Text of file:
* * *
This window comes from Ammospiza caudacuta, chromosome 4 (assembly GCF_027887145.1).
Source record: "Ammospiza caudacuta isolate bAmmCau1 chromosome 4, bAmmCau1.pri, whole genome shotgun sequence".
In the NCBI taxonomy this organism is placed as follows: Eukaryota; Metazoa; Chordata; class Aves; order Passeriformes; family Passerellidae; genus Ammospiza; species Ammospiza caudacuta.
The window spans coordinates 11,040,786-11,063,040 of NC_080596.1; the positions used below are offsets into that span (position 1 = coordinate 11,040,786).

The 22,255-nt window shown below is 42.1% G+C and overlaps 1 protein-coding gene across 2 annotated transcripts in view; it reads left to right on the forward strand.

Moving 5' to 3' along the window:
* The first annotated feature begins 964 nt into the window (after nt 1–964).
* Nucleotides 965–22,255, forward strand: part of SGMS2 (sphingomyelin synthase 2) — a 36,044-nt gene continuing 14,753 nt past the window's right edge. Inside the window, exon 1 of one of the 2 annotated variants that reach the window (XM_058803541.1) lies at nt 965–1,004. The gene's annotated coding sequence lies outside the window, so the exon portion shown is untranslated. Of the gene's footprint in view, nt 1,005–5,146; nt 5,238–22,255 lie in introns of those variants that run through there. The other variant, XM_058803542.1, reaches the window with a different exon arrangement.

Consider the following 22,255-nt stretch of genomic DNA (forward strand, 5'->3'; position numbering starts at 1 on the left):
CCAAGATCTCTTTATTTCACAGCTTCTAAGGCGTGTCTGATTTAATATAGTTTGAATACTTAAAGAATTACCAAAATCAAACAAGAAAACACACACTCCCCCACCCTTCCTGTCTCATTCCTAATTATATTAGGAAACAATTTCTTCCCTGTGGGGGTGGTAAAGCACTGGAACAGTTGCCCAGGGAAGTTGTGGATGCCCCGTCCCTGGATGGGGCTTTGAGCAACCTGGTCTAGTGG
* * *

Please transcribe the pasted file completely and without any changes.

This window comes from Ammospiza caudacuta, chromosome 4 (assembly GCF_027887145.1).
Source record: "Ammospiza caudacuta isolate bAmmCau1 chromosome 4, bAmmCau1.pri, whole genome shotgun sequence".
In the NCBI taxonomy this organism is placed as follows: Eukaryota; Metazoa; Chordata; class Aves; order Passeriformes; family Passerellidae; genus Ammospiza; species Ammospiza caudacuta.
The window spans coordinates 11,040,786-11,063,040 of NC_080596.1; the positions used below are offsets into that span (position 1 = coordinate 11,040,786).

The 22,255-nt window shown below is 42.1% G+C and overlaps 1 protein-coding gene across 2 annotated transcripts in view; it reads left to right on the forward strand.

Moving 5' to 3' along the window:
* The first annotated feature begins 964 nt into the window (after nt 1–964).
* Nucleotides 965–22,255, forward strand: part of SGMS2 (sphingomyelin synthase 2) — a 36,044-nt gene continuing 14,753 nt past the window's right edge. Inside the window, exon 1 of one of the 2 annotated variants that reach the window (XM_058803541.1) lies at nt 965–1,004. The gene's annotated coding sequence lies outside the window, so the exon portion shown is untranslated. Of the gene's footprint in view, nt 1,005–5,146; nt 5,238–22,255 lie in introns of those variants that run through there. The other variant, XM_058803542.1, reaches the window with a different exon arrangement.

Consider the following 22,255-nt stretch of genomic DNA (forward strand, 5'->3'; position numbering starts at 1 on the left):
CCAAGATCTCTTTATTTCACAGCTTCTAAGGCGTGTCTGATTTAATATAGTTTGAATACTTAAAGAATTACCAAAATCAAACAAGAAAACACACACTCCCCCACCCTTCCTGTCTCATTCCTAATTATATTAGGAAACAATTTCTTCCCTGTGGGGGTGGTAAAGCACTGGAACAGTTGCCCAGGGAAGTTGTGGATGCCCCGTCCCTGGATGGGGCTTTGAGCAACCTGGTCTAGTGG